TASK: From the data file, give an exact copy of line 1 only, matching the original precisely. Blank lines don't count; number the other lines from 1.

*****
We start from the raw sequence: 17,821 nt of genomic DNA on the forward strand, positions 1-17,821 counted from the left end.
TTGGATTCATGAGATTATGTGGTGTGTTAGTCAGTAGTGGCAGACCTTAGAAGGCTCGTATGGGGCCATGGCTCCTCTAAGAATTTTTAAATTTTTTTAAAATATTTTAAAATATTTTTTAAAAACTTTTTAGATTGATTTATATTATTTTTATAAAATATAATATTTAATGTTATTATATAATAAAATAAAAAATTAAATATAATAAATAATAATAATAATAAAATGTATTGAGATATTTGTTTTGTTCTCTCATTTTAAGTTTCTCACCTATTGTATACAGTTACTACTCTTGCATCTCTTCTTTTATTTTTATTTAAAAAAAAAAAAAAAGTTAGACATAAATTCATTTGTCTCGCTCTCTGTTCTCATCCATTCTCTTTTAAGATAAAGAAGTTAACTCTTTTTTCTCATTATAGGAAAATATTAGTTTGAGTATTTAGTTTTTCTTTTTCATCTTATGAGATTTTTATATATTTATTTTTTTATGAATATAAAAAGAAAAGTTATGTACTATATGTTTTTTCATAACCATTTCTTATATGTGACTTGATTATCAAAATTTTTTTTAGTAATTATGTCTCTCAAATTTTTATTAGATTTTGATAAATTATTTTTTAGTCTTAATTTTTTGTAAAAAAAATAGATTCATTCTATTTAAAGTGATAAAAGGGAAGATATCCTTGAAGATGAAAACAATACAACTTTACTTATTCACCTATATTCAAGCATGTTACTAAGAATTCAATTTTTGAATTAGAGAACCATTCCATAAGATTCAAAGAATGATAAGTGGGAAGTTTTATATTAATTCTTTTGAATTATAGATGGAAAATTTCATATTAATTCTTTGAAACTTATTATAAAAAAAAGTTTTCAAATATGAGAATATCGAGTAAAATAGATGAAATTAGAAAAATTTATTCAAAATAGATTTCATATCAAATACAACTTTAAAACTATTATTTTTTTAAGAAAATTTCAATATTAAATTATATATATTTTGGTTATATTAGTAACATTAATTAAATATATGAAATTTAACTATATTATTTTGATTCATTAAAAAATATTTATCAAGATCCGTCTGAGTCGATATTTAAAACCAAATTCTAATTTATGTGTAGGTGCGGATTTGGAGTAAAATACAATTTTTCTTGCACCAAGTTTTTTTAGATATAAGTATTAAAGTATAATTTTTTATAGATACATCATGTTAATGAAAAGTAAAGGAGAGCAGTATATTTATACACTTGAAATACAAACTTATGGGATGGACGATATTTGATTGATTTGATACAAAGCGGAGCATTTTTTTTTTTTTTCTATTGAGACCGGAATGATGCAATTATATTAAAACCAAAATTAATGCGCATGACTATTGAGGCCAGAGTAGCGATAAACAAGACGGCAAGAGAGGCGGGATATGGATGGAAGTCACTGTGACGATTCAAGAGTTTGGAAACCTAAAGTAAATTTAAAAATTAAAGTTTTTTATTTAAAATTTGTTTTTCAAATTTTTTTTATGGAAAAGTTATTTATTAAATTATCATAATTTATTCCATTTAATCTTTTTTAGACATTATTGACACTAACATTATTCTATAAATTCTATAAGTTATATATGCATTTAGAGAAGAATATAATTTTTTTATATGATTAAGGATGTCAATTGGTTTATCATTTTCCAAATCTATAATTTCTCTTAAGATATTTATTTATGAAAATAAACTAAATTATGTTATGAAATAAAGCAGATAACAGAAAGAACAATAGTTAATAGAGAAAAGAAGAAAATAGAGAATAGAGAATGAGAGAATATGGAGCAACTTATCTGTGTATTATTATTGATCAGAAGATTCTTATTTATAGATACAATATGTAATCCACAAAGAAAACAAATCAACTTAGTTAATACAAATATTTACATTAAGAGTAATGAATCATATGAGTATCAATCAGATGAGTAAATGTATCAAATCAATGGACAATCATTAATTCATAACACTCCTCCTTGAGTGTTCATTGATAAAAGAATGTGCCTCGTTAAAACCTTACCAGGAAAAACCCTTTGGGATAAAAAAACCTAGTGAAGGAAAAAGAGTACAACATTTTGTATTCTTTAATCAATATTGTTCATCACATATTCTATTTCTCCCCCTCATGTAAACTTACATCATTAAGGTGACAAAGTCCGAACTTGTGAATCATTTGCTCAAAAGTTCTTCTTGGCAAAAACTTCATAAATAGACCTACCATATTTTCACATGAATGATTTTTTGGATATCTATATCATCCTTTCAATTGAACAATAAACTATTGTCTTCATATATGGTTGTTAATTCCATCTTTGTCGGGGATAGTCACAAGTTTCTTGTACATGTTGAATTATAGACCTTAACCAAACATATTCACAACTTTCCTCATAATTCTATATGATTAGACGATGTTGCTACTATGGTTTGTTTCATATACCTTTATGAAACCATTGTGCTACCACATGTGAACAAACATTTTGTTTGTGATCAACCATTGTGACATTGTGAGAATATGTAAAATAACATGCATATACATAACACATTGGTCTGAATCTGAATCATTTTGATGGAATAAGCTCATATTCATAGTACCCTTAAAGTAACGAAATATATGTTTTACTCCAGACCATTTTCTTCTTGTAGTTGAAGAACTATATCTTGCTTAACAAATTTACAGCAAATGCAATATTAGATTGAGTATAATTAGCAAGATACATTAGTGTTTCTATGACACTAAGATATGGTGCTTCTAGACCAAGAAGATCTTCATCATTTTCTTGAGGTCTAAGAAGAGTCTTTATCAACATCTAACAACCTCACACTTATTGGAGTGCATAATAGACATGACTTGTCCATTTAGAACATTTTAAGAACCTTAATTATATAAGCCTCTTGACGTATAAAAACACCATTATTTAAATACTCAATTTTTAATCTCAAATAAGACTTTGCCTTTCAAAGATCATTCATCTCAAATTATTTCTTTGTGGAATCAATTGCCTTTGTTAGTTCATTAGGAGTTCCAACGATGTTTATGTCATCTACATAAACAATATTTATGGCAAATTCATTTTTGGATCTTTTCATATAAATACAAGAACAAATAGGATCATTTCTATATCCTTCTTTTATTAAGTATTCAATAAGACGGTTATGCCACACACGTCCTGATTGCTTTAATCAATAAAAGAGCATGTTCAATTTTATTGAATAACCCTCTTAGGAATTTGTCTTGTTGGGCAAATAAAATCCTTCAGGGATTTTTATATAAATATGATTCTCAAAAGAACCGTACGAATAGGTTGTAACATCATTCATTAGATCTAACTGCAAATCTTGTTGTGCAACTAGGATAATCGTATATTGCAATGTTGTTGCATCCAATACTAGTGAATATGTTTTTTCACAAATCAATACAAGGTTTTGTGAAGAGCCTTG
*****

We start from the raw sequence: 17,821 nt of genomic DNA on the forward strand, positions 1-17,821 counted from the left end.